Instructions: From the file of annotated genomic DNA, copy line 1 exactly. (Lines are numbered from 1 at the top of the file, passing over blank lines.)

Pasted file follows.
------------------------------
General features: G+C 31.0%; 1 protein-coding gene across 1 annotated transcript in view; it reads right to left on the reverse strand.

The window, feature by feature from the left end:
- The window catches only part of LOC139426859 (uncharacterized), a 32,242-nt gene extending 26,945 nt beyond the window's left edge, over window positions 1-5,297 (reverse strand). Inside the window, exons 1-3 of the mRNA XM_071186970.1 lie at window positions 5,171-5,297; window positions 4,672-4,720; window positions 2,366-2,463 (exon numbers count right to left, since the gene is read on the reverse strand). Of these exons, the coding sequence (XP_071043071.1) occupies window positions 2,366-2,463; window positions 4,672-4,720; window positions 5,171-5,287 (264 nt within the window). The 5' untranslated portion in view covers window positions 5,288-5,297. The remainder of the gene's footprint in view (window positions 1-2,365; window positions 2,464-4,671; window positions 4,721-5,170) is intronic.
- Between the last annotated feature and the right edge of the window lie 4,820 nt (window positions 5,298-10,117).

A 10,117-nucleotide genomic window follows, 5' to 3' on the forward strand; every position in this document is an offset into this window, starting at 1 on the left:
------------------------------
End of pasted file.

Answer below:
General features: G+C 31.0%; 1 protein-coding gene across 1 annotated transcript in view; it reads right to left on the reverse strand.